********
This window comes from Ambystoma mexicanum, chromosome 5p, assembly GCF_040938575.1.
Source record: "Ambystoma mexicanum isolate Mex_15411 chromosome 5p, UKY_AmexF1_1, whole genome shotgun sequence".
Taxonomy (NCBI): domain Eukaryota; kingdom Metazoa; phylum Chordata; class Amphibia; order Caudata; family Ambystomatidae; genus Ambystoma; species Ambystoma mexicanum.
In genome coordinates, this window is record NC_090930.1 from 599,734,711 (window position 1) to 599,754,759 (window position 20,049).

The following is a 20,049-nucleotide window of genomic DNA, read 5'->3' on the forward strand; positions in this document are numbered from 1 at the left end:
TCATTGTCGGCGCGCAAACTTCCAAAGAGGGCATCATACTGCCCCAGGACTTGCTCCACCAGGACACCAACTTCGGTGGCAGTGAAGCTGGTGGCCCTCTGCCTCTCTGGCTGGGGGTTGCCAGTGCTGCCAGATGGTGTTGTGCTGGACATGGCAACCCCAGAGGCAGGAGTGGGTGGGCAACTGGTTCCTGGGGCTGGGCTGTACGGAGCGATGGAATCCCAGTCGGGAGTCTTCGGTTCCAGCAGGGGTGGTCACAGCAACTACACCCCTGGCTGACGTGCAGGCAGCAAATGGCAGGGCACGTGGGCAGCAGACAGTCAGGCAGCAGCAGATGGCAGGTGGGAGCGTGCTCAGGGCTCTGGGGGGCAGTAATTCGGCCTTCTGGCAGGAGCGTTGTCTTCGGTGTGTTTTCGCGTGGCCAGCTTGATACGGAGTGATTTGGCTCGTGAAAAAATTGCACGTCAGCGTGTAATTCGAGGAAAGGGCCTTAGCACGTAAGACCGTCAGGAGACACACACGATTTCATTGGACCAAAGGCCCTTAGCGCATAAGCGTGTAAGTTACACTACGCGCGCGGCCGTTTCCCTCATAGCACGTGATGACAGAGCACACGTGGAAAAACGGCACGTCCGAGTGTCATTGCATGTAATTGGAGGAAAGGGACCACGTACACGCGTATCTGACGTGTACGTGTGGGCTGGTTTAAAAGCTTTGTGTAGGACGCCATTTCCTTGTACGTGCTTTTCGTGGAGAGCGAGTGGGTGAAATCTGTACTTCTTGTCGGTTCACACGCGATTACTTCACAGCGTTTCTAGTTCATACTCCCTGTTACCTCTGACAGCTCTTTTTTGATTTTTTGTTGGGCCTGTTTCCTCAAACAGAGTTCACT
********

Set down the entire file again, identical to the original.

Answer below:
This window comes from Ambystoma mexicanum, chromosome 5p, assembly GCF_040938575.1.
Source record: "Ambystoma mexicanum isolate Mex_15411 chromosome 5p, UKY_AmexF1_1, whole genome shotgun sequence".
Taxonomy (NCBI): domain Eukaryota; kingdom Metazoa; phylum Chordata; class Amphibia; order Caudata; family Ambystomatidae; genus Ambystoma; species Ambystoma mexicanum.
In genome coordinates, this window is record NC_090930.1 from 599,734,711 (window position 1) to 599,754,759 (window position 20,049).

The following is a 20,049-nucleotide window of genomic DNA, read 5'->3' on the forward strand; positions in this document are numbered from 1 at the left end:
TCATTGTCGGCGCGCAAACTTCCAAAGAGGGCATCATACTGCCCCAGGACTTGCTCCACCAGGACACCAACTTCGGTGGCAGTGAAGCTGGTGGCCCTCTGCCTCTCTGGCTGGGGGTTGCCAGTGCTGCCAGATGGTGTTGTGCTGGACATGGCAACCCCAGAGGCAGGAGTGGGTGGGCAACTGGTTCCTGGGGCTGGGCTGTACGGAGCGATGGAATCCCAGTCGGGAGTCTTCGGTTCCAGCAGGGGTGGTCACAGCAACTACACCCCTGGCTGACGTGCAGGCAGCAAATGGCAGGGCACGTGGGCAGCAGACAGTCAGGCAGCAGCAGATGGCAGGTGGGAGCGTGCTCAGGGCTCTGGGGGGCAGTAATTCGGCCTTCTGGCAGGAGCGTTGTCTTCGGTGTGTTTTCGCGTGGCCAGCTTGATACGGAGTGATTTGGCTCGTGAAAAAATTGCACGTCAGCGTGTAATTCGAGGAAAGGGCCTTAGCACGTAAGACCGTCAGGAGACACACACGATTTCATTGGACCAAAGGCCCTTAGCGCATAAGCGTGTAAGTTACACTACGCGCGCGGCCGTTTCCCTCATAGCACGTGATGACAGAGCACACGTGGAAAAACGGCACGTCCGAGTGTCATTGCATGTAATTGGAGGAAAGGGACCACGTACACGCGTATCTGACGTGTACGTGTGGGCTGGTTTAAAAGCTTTGTGTAGGACGCCATTTCCTTGTACGTGCTTTTCGTGGAGAGCGAGTGGGTGAAATCTGTACTTCTTGTCGGTTCACACGCGATTACTTCACAGCGTTTCTAGTTCATACTCCCTGTTACCTCTGACAGCTCTTTTTTGATTTTTTGTTGGGCCTGTTTCCTCAAACAGAGTTCACT